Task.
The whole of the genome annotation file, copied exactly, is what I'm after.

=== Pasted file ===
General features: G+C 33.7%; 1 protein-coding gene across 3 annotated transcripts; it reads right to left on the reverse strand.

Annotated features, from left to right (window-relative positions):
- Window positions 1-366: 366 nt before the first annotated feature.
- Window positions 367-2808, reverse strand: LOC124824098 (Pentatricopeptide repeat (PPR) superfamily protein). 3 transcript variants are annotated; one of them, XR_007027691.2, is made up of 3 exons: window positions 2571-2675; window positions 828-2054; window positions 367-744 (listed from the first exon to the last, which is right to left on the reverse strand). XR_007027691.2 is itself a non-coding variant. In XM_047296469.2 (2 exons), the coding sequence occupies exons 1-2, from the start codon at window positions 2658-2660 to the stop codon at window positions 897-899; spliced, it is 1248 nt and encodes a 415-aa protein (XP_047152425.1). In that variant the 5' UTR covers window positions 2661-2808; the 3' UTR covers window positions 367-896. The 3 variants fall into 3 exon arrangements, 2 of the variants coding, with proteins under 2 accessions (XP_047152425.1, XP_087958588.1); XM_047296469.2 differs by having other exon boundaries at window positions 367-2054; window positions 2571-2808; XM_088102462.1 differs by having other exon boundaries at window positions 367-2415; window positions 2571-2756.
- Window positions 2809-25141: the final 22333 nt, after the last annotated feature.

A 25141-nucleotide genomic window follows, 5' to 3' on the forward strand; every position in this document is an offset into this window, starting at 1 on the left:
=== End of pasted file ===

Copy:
General features: G+C 33.7%; 1 protein-coding gene across 3 annotated transcripts; it reads right to left on the reverse strand.

Annotated features, from left to right (window-relative positions):
- Window positions 1-366: 366 nt before the first annotated feature.
- Window positions 367-2808, reverse strand: LOC124824098 (Pentatricopeptide repeat (PPR) superfamily protein). 3 transcript variants are annotated; one of them, XR_007027691.2, is made up of 3 exons: window positions 2571-2675; window positions 828-2054; window positions 367-744 (listed from the first exon to the last, which is right to left on the reverse strand). XR_007027691.2 is itself a non-coding variant. In XM_047296469.2 (2 exons), the coding sequence occupies exons 1-2, from the start codon at window positions 2658-2660 to the stop codon at window positions 897-899; spliced, it is 1248 nt and encodes a 415-aa protein (XP_047152425.1). In that variant the 5' UTR covers window positions 2661-2808; the 3' UTR covers window positions 367-896. The 3 variants fall into 3 exon arrangements, 2 of the variants coding, with proteins under 2 accessions (XP_047152425.1, XP_087958588.1); XM_047296469.2 differs by having other exon boundaries at window positions 367-2054; window positions 2571-2808; XM_088102462.1 differs by having other exon boundaries at window positions 367-2415; window positions 2571-2756.
- Window positions 2809-25141: the final 22333 nt, after the last annotated feature.

A 25141-nucleotide genomic window follows, 5' to 3' on the forward strand; every position in this document is an offset into this window, starting at 1 on the left: